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Kids' APT6

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Two young visitors spin their completed thaumatropes as part of Runa Islam’s Make believe artist project for Kids’ APT. Photograph: Katie Bennett

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Young visitors to Kids’ APT interpret scripts from six different Asia Pacific languages using their imagination as part of Minam Apang’s Scribbling with script artist project. Photograph: Katie Bennett

Kids’ APT
5 December 2009 – 5 April 2010

Celebrating a decade of Kids’ APT, the Children’s Art Centre presented 17 engaging artist projects and art works displayed across both buildings, including major galleries and the dedicated Children’s Art Centre spaces at GoMA. Kids’ APT was developed to reflect the themes of the APT exhibition, offering children and families insights into contemporary art across the Asia Pacific region. There were also special art work labels to help young visitors engage with the works on display.

Alfredo & Isabel Aquilizan In-flight (Project: Another Country) 2009

Brisbane-based artists Alfredo and Isabel Aquilizan’s project for Kids’ APT, In-flight (Project: Another Country) 2009 asked participants to make aeroplanes out of found materials. Using the recycled objects supplied, as well as off-cuts and twine, participants were able to construct aircraft within a dynamic activity space. Touching on themes of migration, family and memory, the recycled planes formed a giant flock suspended from the ceiling of Gallery 3 in the Queensland Art Gallery.

Ayaz Jokhio 99 Self portraits 2009

Pakistani artist Ayaz Jokhio created a mix-and-match activity based on a self portrait repeated 99 times for Kids’ APT. Children were invited to transform an image of the artist by creating many new identities with a wide range of outfits drawn by Jokhio that referenced different cultures, uniforms and fashions. Over the course of the exhibition, the series of portraits became an ever-changing display, reflecting Jokhio’s conception of the multiple images and personalities we project to the world in our everyday lives.

Runa Islam Make believe 2009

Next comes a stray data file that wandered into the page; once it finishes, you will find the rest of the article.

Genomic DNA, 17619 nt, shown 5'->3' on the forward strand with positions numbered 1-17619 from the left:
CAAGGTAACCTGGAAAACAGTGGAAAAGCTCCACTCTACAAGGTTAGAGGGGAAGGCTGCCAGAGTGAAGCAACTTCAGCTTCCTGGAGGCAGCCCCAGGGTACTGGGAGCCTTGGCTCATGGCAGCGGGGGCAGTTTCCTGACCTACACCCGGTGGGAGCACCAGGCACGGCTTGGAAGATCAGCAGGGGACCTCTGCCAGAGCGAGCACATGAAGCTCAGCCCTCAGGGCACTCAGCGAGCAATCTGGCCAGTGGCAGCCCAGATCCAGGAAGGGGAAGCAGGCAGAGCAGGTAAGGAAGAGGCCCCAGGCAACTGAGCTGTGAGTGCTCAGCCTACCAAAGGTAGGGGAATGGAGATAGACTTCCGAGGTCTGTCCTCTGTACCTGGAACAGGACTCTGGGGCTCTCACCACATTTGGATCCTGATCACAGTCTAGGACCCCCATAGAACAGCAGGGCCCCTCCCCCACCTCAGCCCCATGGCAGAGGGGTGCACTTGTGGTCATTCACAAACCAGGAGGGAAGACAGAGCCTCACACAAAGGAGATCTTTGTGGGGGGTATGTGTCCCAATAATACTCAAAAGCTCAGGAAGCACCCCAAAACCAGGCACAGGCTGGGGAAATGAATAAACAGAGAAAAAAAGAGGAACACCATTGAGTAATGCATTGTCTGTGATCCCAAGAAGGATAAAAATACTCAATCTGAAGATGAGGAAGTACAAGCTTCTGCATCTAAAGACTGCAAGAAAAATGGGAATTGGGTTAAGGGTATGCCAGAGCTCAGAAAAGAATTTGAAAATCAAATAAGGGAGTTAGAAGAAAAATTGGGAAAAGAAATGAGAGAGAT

London-based filmmaker Runa Islam invited children to make their own thaumatrope, also known as a ‘turning wonder’. In the process, they were able to discover some of the fundamental concepts behind the construction of moving images. Invented in the 1820s, the thaumatrope, once a popular optical toy, relies on the viewer’s persistence of vision and short-term memory to allow images to merge and become one.  

Monir Shahroudy Farmanfarmaian Patterns of infinity 2009

Iranian artist Monir Shahroudy Farmanfarmaian is inspired by the spiritual significance and the mesmerising visual effects of Islamic geometric patterns. Patterns of infinity was a computer touchscreen interactive in which participants could create colourful geometric designs. Children were able to discover the complexity and beauty of Islamic patterns and see how Monir’s installations and mirror mosaics drew inspiration from these time-honoured design principles. An online version is available on the Gallery’s website.

Wit Pimkanchanapong I, you, we 2009

Wit Pimkanchanapong’s I, you, we was a multimedia interactive in which the participants became the subject. Images of two people’s faces were captured on camera in the activity space, and with a little technical magic, their facial features were fragmented and recombined to form a new portrait, with surprising results. Posters of the collaborative portrait I, you, we could then be emailed home or to a friend as a memento of the participants visit to Kids’ APT.   

Zhu Weibing & Ji Wenyu The Hidden Garden 2009

Young children and toddlers found a place to play in Zhu Weibing & Ji Wenyu's fabric environment, designed in the style of a traditional Chinese walled garden. Children were invited to enter the artists’ world and admire the tranquil surrounds, tend to fallen autumn leaves, arrange flowers in garden beds and play with goldfish and frogs in the small pond. This enchanting place was entirely constructed in Zhu and Ji's preferred medium of soft sculpture.

Minam Apang Scribbling with script 2009

Minam Apang’s drawing activity for children reflected the artist’s interest in calligraphy, storytelling and exploring language in unexpected ways. Apang’s selection of words and characters was sourced from scripts ranging across the Asia Pacific designed to trigger children's imaginations and encourage them to look at text from a different point of view. Engaging with ideas about visual perception, every child’s response to the scripts told a different story.

YNG (Yoshitomo Nara + graf) The Play House 2009

YNG’s The Play House was a small cubby house environment designed by YNG that attracted curious young visitors, encouraging them to explore the space, view the growing display of trinkets and sit down and contribute a drawing to the collaborative sketchbooks based on themes selected by the artists. Visitors were invited to come back and bring along a small object to add to the growing display of personal treasures.

Ho Tzu Nyen H the Happy Robot 2009